Affidavit Says Broker Generated False Accounts For 110 Clients

By PAUL SINGER, Associated Press Writer

CLEVELAND (AP) - A stockbroker suspected of defrauding clients kept false accounts for about 110 customers and reported inflated values of $277 million, according to an FBI affidavit unsealed Monday.

Frank Gruttadauria, 44, is suspected of conducting a 15-year scam while working as a broker for various firms, including SG Cowen Corp. and Lehman Brothers Inc. He disappeared Jan. 11 but surrendered Saturday to the FBI in Cleveland.

He was charged with making false statements to a financial institution and was to be arraigned Monday afternoon in U.S. District Court.

The charge stems from a $6 million line of credit Gruttadauria (pictured, above) received in December from National City Bank. According to the affidavit, he told the bank he had $13 million in assets in a Lehman Brothers account, but that account actually had a value of $6.55.

Gruttadauria drew $700,000 from the line of credit on Dec. 21, and $300,000 on Jan. 9, the FBI alleges.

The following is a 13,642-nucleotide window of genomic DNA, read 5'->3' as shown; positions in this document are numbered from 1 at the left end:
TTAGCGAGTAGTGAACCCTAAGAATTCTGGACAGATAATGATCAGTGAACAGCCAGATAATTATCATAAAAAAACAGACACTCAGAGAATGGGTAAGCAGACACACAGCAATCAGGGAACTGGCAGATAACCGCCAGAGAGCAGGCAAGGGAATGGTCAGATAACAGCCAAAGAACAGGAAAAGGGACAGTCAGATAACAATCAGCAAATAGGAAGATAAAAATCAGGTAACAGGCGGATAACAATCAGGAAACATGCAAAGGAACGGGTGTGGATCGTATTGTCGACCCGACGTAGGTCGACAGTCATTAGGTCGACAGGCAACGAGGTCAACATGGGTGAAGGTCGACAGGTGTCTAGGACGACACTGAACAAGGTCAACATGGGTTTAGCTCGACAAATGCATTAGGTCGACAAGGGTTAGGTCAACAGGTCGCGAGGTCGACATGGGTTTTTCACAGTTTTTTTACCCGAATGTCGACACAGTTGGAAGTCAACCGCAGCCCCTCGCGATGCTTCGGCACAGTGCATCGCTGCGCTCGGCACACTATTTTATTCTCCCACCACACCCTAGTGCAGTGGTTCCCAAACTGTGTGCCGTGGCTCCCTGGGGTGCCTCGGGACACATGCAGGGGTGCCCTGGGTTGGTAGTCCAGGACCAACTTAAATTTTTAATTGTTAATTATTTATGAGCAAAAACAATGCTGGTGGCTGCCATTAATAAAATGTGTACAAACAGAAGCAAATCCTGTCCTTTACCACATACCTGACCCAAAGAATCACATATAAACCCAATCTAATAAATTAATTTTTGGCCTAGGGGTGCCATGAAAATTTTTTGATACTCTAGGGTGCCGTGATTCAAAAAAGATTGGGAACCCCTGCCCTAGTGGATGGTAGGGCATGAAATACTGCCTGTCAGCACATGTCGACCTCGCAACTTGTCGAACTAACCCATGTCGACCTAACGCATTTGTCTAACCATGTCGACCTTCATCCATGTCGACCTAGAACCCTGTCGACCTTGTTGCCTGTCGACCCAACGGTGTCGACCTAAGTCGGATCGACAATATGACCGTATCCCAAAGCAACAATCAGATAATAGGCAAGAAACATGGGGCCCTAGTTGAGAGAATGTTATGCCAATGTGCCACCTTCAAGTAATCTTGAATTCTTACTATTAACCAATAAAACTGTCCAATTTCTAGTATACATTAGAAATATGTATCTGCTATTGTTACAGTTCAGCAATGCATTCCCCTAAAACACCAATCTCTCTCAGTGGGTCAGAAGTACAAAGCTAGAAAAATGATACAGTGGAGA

The affidavit signed by FBI agent William Henterly Jr. alleges that Gruttadauria had a secret computer system in his office to generate false reports for his clients.

Henterly said Gruttadauria's computer showed the accounts for the 110 clients totaled $289 million while Lehman Brothers' official records showed they were worth $12 million.

Previous reports indicated that Gruttadauria allegedly had sent false account statements to 25 investors. It was not immediately clear whether other investors among the 110 may have been misled about their accounts.

When Gruttadauria disappeared, he sent letters to the FBI and his female live-in companion and reportedly admitted stealing from investors. He also left behind data he said would detail his years of shifting money from one account to another until the money ran out.

Gruttadauria, from the Cleveland suburb of Gates Mills, is being held without bond as a federal prisoner in the city jail in suburban Euclid.

He had worked at Lehman Brothers since Oct. 10, 2000, when the company purchased the business of New York-based SG Cowen Securities Corp., Gruttadauria's former employer in Cleveland.

FBI agents said Saturday that Gruttadauria lived on the run in Colorado Springs, Buffalo and Cleveland. Agents found his car three days ago in the Cleveland area.

One of Gruttadauria's former clients, real-estate developer Bob Fazio, said Sunday that he wanted him to divulge whatever information he has about client accounts.

"I want to resolve this as fast as I can and get on with my life," Fazio said.

(Copyright 2002 by The Associated Press. All Rights Reserved.)